A Answers (5)
Common "home remedies" for sciatica include:
- Losing excess weight
- Applying ice
- Stretching and exercising, with the goal of strengthening the muscles of the abdomen and low back
- Avoiding sitting too long, especially on a hard surface
- Changing your mattress to one that is firmer and more supportive
Avoid staying in bed too long. Prolonged best rest is unhelpful and may even make things worse.
Standard medical approaches to treatment include:
- Rest, balanced with stretching and exercise (often with a physical therapist)
- Pain relievers, such as ibuprofen, naproxen or acetaminophen
- Drugs for nerve pain, such as amitriptyline (Elavil) or gabapentin (Neurontin)
- Injections of corticosteroids near the area of the compressed nerve
- Surgery to repair a slipped disc or to decompress spinal stenosis (though surgery is generally considered a treatment of last resort and only in cases in which a surgically correctable abnormality is present)
If you are bothered by sciatica, talk to your doctor about your treatment options, including home remedies.
Are you suffering from sciatic nerve pain?
Watch the video to find out from Dr. Oz how sciatic pain should be treated.
In most cases, sciatica will go away by itself with self-care practices like exercising, stretching, over-the-counter medications, and applying cold packs or heat. In some cases, your doctor may recommend other treatments, such as physical therapy or prescription medications. If your sciatica is still not responding to these treatments within three months, your doctor may recommend a more aggressive treatment. This may include corticosteroid injections, which help to reduce inflammation, or surgery. Surgery is usually left as a last resort when no other treatments are working or when serious complications have developed.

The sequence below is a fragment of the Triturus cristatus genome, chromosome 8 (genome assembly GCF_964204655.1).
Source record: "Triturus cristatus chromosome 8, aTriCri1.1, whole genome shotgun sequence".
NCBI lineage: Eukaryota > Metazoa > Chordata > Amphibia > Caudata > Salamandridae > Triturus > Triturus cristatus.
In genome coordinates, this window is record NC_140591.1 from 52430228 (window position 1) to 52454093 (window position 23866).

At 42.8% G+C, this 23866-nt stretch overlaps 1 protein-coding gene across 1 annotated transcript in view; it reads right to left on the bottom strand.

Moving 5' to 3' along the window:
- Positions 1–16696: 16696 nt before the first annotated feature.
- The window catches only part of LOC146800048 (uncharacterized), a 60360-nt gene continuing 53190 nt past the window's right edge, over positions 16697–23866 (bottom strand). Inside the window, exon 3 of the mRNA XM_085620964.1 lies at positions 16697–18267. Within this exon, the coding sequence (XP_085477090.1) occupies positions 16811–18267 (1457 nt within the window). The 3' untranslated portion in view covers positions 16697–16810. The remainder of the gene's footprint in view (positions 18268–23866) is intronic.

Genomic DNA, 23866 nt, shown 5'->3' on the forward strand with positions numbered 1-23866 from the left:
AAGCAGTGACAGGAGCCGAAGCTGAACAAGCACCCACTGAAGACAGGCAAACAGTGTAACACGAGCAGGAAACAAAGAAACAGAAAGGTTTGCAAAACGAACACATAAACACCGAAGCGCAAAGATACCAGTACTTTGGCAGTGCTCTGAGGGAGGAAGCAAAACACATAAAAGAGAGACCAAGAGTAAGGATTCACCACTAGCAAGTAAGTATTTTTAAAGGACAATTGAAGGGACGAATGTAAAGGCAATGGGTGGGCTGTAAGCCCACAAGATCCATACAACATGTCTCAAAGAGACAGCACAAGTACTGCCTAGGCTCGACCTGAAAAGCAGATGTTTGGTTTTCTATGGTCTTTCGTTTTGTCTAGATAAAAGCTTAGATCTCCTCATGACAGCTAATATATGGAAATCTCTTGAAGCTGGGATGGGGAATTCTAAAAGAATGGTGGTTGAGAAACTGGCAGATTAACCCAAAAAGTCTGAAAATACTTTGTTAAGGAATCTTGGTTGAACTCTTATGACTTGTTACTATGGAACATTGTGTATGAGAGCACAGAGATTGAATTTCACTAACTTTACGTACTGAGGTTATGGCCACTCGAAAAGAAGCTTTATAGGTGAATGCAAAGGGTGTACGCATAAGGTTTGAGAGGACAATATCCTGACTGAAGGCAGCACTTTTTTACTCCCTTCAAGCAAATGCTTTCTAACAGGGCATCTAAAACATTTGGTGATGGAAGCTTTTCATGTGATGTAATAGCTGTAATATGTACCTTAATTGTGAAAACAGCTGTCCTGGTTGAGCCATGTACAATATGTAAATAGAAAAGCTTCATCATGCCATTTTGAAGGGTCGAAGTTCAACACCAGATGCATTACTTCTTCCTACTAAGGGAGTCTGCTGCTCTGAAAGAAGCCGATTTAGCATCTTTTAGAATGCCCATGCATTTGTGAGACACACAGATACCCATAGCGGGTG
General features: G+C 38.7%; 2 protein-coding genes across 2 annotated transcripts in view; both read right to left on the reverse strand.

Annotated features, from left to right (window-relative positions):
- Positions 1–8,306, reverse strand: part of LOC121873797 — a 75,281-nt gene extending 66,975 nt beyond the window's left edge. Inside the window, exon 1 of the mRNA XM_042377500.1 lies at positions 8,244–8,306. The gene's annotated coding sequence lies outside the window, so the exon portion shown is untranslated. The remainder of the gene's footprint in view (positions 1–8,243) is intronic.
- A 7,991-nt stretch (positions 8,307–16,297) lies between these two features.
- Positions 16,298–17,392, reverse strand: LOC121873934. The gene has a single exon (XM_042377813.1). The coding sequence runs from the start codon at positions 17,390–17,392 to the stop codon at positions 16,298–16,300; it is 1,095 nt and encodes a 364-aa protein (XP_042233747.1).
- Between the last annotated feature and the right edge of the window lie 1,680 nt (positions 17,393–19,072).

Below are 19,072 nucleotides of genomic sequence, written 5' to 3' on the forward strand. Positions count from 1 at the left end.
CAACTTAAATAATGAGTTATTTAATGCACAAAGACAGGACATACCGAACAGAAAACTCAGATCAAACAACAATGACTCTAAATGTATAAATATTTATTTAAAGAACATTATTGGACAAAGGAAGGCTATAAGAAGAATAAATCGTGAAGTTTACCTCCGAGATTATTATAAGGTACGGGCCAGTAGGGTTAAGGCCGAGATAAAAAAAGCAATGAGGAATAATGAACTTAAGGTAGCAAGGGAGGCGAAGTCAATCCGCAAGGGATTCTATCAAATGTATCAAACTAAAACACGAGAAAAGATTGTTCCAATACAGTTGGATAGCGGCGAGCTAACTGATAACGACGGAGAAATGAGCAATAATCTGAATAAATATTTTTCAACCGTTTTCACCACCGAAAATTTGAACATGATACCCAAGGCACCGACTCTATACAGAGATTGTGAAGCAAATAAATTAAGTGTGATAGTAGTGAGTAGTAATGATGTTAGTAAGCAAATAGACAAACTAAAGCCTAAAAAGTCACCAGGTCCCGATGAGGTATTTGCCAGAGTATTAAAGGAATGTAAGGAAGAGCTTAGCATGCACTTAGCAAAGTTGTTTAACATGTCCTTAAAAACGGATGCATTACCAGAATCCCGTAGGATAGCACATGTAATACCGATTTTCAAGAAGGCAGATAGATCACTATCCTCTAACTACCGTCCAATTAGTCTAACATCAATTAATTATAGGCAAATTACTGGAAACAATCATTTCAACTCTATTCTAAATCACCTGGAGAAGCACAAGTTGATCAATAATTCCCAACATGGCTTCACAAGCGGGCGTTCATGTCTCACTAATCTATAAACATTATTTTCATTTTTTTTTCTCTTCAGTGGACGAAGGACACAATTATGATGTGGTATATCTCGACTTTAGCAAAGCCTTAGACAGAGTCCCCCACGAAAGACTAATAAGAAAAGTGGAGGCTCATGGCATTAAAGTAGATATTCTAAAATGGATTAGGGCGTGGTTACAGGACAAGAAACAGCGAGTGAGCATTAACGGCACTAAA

Sciatic nerve pain can be caused by several factors including a herniated disk or piriformis syndrome. Piriformis syndrome occurs when the piriformis muscle (small, outer-hip muscle) becomes tight and puts pressure on the sciatic nerve. Some general exercises that may help sciatica include static stretching your hip flexors and piriformis and low-intensity strengthening exercises for your glutes (such as a floor bridge or ball bridge) and deep abdominal muscles (supine marching).
Physical Medicine & Rehabilitation,
Sciatic nerve pain typically starts from the lower back due to a herniated disc, degeneration in the spine, or poor muscle stability of the vertebrae that can cause compression to the nerve. The sciatic nerve can also be compressed by such muscles as the pirofrmis in the hip.
In Physical Therapy, there are manual therapy techniques, modalities such as traction, positions or exercises to relieve the pain, or specific techniques to improve nerve mobility that we call ‘neurodynamics’. A Physical Therapist will then provide specific home exercises for the patient to do to complement the treatment provided in the clinic. Differential diagnosis of sciatic nerve pain from other sources of leg pain should also be considered. For example, muscle trigger points of the gluteus medius and minimius commonly refer pain down the leg that is similar to sciatic nerve symptoms.
Important: This content reflects information from various individuals and organizations and may offer alternative or opposing points of view. It should not be used for medical advice, diagnosis or treatment. As always, you should consult with your healthcare provider about your specific health needs.